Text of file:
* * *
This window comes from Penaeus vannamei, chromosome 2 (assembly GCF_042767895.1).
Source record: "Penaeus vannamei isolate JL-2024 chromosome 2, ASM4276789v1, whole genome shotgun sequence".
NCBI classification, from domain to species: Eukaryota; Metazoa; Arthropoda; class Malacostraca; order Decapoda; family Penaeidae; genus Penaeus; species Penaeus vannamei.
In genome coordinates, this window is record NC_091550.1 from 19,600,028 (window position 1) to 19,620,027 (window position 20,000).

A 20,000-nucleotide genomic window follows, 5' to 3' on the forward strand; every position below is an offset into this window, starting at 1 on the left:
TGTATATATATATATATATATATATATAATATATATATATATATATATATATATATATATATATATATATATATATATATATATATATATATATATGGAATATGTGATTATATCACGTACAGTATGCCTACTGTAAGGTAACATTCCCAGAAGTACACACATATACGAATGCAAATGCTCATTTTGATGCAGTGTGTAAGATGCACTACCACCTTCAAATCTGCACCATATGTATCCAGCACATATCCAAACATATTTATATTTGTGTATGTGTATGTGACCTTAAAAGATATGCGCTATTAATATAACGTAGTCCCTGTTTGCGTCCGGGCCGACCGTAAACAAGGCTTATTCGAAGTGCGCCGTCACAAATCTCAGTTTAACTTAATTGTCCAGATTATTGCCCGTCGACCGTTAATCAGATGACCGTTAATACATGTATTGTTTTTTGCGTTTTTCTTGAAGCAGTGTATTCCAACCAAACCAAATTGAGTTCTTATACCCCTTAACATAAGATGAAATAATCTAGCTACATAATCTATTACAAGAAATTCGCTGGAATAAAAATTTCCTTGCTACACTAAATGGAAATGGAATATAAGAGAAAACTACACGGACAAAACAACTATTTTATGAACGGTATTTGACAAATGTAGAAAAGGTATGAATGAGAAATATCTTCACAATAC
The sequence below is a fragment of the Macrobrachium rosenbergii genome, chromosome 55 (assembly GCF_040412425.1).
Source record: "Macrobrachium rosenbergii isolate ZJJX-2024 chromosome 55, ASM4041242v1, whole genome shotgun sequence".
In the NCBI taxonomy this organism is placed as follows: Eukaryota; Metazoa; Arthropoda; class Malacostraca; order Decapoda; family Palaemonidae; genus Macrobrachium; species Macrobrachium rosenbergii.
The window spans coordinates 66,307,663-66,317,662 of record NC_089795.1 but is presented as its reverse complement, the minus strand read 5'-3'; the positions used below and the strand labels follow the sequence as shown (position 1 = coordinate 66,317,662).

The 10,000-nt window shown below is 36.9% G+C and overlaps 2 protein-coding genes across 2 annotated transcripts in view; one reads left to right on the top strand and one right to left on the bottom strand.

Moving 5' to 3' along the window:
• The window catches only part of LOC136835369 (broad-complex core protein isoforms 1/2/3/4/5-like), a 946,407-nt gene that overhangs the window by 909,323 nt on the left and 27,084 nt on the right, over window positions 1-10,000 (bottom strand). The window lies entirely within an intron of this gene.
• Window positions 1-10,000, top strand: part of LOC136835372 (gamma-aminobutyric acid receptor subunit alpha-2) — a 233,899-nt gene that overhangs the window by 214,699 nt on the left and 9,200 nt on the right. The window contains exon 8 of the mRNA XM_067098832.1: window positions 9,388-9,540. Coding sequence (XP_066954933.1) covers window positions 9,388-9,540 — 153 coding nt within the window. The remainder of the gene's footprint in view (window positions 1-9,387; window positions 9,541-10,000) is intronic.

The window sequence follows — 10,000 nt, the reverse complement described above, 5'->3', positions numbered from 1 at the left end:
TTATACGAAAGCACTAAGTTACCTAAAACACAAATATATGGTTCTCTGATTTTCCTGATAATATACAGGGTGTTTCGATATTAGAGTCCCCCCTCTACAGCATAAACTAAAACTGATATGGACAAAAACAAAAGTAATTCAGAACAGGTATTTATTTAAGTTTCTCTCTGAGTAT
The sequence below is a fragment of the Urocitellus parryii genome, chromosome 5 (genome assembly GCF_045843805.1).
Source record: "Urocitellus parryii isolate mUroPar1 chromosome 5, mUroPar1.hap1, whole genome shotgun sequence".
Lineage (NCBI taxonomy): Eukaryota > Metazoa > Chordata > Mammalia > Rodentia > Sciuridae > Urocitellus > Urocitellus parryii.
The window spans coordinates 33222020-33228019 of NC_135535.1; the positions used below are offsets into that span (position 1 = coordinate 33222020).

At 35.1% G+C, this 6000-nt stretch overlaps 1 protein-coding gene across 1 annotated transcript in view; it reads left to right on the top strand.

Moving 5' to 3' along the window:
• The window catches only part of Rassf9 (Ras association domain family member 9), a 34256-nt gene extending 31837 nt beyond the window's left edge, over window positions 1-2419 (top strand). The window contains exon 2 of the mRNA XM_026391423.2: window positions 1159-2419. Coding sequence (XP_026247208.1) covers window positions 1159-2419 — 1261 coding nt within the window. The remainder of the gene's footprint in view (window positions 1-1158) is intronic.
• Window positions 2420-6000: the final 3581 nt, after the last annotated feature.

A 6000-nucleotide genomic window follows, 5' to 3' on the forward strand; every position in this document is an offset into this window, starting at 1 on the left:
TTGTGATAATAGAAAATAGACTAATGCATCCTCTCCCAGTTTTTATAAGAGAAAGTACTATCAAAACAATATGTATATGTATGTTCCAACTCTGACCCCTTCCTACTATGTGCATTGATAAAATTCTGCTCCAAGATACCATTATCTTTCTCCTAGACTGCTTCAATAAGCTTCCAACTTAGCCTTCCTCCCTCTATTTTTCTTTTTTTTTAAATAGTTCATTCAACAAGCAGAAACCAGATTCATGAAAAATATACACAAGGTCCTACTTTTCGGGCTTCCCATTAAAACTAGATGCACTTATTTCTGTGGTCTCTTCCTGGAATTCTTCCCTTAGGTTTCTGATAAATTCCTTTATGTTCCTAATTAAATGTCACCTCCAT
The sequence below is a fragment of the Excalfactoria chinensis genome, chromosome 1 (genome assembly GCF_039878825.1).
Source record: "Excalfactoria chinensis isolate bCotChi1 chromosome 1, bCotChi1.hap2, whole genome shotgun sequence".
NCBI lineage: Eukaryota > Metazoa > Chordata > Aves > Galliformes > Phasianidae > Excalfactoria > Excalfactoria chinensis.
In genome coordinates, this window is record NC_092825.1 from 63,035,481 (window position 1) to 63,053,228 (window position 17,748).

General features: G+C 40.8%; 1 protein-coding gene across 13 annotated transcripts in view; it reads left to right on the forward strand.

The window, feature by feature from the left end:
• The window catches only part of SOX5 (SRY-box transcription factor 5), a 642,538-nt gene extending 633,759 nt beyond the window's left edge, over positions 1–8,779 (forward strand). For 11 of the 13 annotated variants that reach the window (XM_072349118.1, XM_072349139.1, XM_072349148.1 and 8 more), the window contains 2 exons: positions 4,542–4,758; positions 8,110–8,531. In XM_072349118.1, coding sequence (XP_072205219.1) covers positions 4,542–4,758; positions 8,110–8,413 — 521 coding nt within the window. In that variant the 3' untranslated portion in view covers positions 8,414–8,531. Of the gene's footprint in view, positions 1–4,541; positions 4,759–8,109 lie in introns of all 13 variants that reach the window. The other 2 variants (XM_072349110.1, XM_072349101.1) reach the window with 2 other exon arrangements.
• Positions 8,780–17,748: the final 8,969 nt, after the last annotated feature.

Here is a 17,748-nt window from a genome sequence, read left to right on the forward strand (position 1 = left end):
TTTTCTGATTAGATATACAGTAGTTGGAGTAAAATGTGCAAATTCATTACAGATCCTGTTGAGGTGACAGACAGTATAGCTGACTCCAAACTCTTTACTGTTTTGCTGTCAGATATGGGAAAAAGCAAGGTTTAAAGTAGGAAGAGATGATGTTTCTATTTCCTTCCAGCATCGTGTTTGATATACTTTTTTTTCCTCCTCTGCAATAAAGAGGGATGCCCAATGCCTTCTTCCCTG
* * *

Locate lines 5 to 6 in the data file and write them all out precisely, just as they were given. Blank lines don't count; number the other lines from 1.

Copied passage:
A 20,000-nucleotide genomic window follows, 5' to 3' on the forward strand; every position below is an offset into this window, starting at 1 on the left:
TGTATATATATATATATATATATATATAATATATATATATATATATATATATATATATATATATATATATATATATATATATATATATATATATATGGAATATGTGATTATATCACGTACAGTATGCCTACTGTAAGGTAACATTCCCAGAAGTACACACATATACGAATGCAAATGCTCATTTTGATGCAGTGTGTAAGATGCACTACCACCTTCAAATCTGCACCATATGTATCCAGCACATATCCAAACATATTTATATTTGTGTATGTGTATGTGACCTTAAAAGATATGCGCTATTAATATAACGTAGTCCCTGTTTGCGTCCGGGCCGACCGTAAACAAGGCTTATTCGAAGTGCGCCGTCACAAATCTCAGTTTAACTTAATTGTCCAGATTATTGCCCGTCGACCGTTAATCAGATGACCGTTAATACATGTATTGTTTTTTGCGTTTTTCTTGAAGCAGTGTATTCCAACCAAACCAAATTGAGTTCTTATACCCCTTAACATAAGATGAAATAATCTAGCTACATAATCTATTACAAGAAATTCGCTGGAATAAAAATTTCCTTGCTACACTAAATGGAAATGGAATATAAGAGAAAACTACACGGACAAAACAACTATTTTATGAACGGTATTTGACAAATGTAGAAAAGGTATGAATGAGAAATATCTTCACAATAC